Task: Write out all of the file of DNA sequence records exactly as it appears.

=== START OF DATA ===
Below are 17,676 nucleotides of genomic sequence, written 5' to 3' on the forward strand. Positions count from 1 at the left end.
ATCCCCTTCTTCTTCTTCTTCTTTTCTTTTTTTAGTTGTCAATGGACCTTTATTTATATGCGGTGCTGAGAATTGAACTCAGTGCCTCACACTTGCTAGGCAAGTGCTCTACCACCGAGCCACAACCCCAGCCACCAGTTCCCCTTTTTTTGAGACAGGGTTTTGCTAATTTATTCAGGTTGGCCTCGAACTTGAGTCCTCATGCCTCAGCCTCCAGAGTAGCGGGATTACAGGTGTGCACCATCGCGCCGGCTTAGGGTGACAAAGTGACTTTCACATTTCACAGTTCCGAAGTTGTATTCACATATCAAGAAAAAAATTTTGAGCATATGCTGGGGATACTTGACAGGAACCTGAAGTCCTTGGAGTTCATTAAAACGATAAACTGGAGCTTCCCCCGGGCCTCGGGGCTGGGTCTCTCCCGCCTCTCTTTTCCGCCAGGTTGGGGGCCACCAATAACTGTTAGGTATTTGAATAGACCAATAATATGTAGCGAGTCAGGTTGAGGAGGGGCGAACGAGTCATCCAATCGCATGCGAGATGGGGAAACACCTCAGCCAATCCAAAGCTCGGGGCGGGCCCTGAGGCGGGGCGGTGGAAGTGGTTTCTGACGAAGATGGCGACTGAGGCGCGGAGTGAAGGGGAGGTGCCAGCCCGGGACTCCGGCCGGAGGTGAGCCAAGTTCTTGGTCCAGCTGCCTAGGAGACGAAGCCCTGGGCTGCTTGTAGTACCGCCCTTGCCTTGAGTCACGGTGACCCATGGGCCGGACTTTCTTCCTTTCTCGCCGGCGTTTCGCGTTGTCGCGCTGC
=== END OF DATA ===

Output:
Below are 17,676 nucleotides of genomic sequence, written 5' to 3' on the forward strand. Positions count from 1 at the left end.
ATCCCCTTCTTCTTCTTCTTCTTTTCTTTTTTTAGTTGTCAATGGACCTTTATTTATATGCGGTGCTGAGAATTGAACTCAGTGCCTCACACTTGCTAGGCAAGTGCTCTACCACCGAGCCACAACCCCAGCCACCAGTTCCCCTTTTTTTGAGACAGGGTTTTGCTAATTTATTCAGGTTGGCCTCGAACTTGAGTCCTCATGCCTCAGCCTCCAGAGTAGCGGGATTACAGGTGTGCACCATCGCGCCGGCTTAGGGTGACAAAGTGACTTTCACATTTCACAGTTCCGAAGTTGTATTCACATATCAAGAAAAAAATTTTGAGCATATGCTGGGGATACTTGACAGGAACCTGAAGTCCTTGGAGTTCATTAAAACGATAAACTGGAGCTTCCCCCGGGCCTCGGGGCTGGGTCTCTCCCGCCTCTCTTTTCCGCCAGGTTGGGGGCCACCAATAACTGTTAGGTATTTGAATAGACCAATAATATGTAGCGAGTCAGGTTGAGGAGGGGCGAACGAGTCATCCAATCGCATGCGAGATGGGGAAACACCTCAGCCAATCCAAAGCTCGGGGCGGGCCCTGAGGCGGGGCGGTGGAAGTGGTTTCTGACGAAGATGGCGACTGAGGCGCGGAGTGAAGGGGAGGTGCCAGCCCGGGACTCCGGCCGGAGGTGAGCCAAGTTCTTGGTCCAGCTGCCTAGGAGACGAAGCCCTGGGCTGCTTGTAGTACCGCCCTTGCCTTGAGTCACGGTGACCCATGGGCCGGACTTTCTTCCTTTCTCGCCGGCGTTTCGCGTTGTCGCGCTGC